On April 14, 1948, Jordanian Legionnaires mounted a major assault on the house. A tremendous explosion finally brought it down, killing thirty-five Haganah soldiers. “I remember that day well,” recounts Simchoh Mandelbaum, a grandson of Esther’s. “We had left just three days earlier, and since then the house had been captured by Legion forces and recaptured by us four times…. It was hard to absorb the fact that 35 Jews had met a terrible death there in the house where we had been born and lived a rich childhood.” Although most of the house was flattened, part of a stone archway—the front garden gate—and three walls with arched windows remained standing. For the next nineteen years this grim ruin served as a symbol of the divided city. Just days after East Jerusalem was conquered by Israeli troops in June 1967, Israeli bulldozers obliterated the site. The Israelis wanted nothing to remain of that symbol of division.

In 1956, Father’s office in the American consulate was but a stone’s throw from Mandelbaum Gate, so it was he who often drove me to school. The “gate” did not open until eight each morning, and since school began at eight, I was always a few minutes late. The few private cars with crossing privileges had to use license plates from someplace other than either Israel or Jordan—ours carried Oregon plates. The “gate” was not really a gate but rather two roadblocks manned by armed soldiers standing behind sandbags. These checkpoints were separated by a stretch of rough cobblestone, pockmarked by ugly cement cones that stood three feet high and served as tank traps. Rolls of barbed wire extended along the road for several hundred meters, separating Israelicontrolled West Jerusalem from Jordaniancontrolled East Jerusalem. The no-man’s-land between the two was like an ugly scar of abandoned streets and ruined buildings, dividing East from West, Israeli from Arab. Military engineers from both sides mined and periodically re-mined this gash running through the city.

Mandelbaum Gate was the chief focal point of “incidents.” It was where Palestinians often tried to cross the “Green Line”—the 1949 armistice line—and where Arabs, Israelis and U.N. observers were frequently wounded or killed. In the early years after the 1948 war the Green Line was porous and brittle. Trespassing was a daily occurrence. The Israeli historian Benny Morris estimates that from 1949 to 1954 there were 10,000 to 15,000 incidents annually. By 1956 this figure had fallen to 6,000–7,000 each year.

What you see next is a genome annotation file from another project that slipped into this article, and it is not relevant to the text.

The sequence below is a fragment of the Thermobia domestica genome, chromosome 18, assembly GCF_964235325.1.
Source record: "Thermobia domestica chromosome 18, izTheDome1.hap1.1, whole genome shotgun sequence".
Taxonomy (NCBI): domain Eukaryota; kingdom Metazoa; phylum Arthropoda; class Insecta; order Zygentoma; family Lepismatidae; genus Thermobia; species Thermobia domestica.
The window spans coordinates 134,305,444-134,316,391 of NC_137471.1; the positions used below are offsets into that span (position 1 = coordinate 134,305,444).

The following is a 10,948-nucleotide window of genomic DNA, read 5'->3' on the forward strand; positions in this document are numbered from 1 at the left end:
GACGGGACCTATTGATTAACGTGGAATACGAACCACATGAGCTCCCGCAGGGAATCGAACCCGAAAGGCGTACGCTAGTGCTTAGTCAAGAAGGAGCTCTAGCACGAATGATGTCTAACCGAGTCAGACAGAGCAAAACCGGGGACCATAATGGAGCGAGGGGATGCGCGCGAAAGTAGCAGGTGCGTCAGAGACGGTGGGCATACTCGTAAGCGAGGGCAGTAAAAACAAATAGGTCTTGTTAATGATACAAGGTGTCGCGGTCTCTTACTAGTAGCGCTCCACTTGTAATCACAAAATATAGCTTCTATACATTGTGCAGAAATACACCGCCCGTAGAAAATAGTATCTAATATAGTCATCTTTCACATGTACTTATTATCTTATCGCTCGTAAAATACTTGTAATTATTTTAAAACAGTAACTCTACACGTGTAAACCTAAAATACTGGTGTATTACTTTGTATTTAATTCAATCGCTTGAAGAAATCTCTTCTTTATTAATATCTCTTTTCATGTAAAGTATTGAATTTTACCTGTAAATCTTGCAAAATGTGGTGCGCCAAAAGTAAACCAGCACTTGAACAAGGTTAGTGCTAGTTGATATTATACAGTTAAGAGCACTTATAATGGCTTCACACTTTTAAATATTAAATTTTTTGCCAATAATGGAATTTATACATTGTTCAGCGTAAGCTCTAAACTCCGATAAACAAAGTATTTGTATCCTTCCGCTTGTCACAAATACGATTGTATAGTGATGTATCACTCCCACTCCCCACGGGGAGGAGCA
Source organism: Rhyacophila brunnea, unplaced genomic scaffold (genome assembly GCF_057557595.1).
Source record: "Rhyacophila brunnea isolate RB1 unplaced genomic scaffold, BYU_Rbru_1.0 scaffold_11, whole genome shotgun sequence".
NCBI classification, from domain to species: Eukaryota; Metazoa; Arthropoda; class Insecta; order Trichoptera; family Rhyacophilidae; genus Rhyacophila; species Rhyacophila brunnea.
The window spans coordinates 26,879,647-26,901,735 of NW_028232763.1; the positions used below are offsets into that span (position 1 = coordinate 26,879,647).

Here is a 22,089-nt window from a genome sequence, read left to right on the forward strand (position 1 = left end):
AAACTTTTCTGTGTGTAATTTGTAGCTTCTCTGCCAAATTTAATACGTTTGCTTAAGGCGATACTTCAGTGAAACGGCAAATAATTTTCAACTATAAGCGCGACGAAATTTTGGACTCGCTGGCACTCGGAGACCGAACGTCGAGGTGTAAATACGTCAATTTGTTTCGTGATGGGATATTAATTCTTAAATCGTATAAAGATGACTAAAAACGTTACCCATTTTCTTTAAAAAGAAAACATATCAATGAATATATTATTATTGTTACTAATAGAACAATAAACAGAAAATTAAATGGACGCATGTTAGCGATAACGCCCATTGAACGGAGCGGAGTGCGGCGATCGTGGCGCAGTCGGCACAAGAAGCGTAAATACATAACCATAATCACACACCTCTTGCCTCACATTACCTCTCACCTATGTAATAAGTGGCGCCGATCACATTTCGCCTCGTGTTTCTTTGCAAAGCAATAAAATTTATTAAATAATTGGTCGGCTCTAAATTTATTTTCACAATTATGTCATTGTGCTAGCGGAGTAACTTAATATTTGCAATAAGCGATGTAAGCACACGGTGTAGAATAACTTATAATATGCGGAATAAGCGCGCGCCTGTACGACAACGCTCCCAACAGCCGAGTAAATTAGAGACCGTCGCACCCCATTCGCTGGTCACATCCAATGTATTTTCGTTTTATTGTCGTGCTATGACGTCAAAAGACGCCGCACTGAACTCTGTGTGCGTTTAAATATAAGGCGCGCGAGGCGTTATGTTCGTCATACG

Initially at least, many incidents were minor. Although some infiltrators were thieves or smugglers, the majority were Palestinians trying to smuggle themselves back to their former homes and, most often, farmers attempting to harvest crops from their ancestral lands. The armistice line meandered quite arbitrarily through some 300 miles of fields and villages. Often the line cut off villagers from their olive groves or wheat fields, and Palestinian peasants were driven by sheer economic necessity to cross over and harvest their fields. A Palestinian would sneak across the Green Line at night, steal a cow from a kibbutz, and herd it back across the line. Invariably, the Israelis reacted with force. And so, as the years went by, some young men came armed with knives or guns, intent on killing the first Israeli they encountered. Some 200 Israeli civilians and scores of Israeli soldiers were killed in sporadic attacks, usually carried out by one or two infiltrators. The Israel Defense Forces (IDF) always responded with retaliatory raids, which became increasingly bloody.

United Nations observers were authorized to investigate each incident, often an impossible task. One such observer, Commander E. H. Hutchison—a friend of my parents—wrote a small book recounting his growing frustrations. Hutchison tells the story of a young Israeli woman who was abducted and then found in a cave a mile from the Jordanian armistice line. She had been raped and murdered, and her face cruelly mutilated. The Israelis believed that one or more Palestinian infiltrators from the village of Beit Jalla were responsible. Several weeks later an Israeli commando team crossed the armistice line and attacked three houses in Beit Jalla with bombs, hand grenades and Sten guns. A young couple was killed in one house, a pregnant woman was shot in another (she survived, her fetus died) and in the third house a mother and her four children were killed by machine-gun fire and grenade fragments. The Israelis left behind rose-colored Arabic-language leaflets stating that “persons from Beit Jalla killed a young Jewish woman near Beit Vaghan after committing against her a crime that will never be expiated. What we have done here now is recompense for this horrendous crime—we can never remain silent when it comes to criminals. There will always be arrows in our quivers for the likes of these. Let those who would know, beware.” No one ever stood trial, either for the murder of the Israeli woman or for the murders in Beit Jalla.

I saw lots of guns on both sides of Mandelbaum Gate. One afternoon Youssef, the gardener at the consulate, took Father to visit his home in nearby Silwan. After serving him a Turkish coffee, Youssef proudly showed him his stash of rifles—rusty old English Enfields—“just in case,” he said, “something happens.”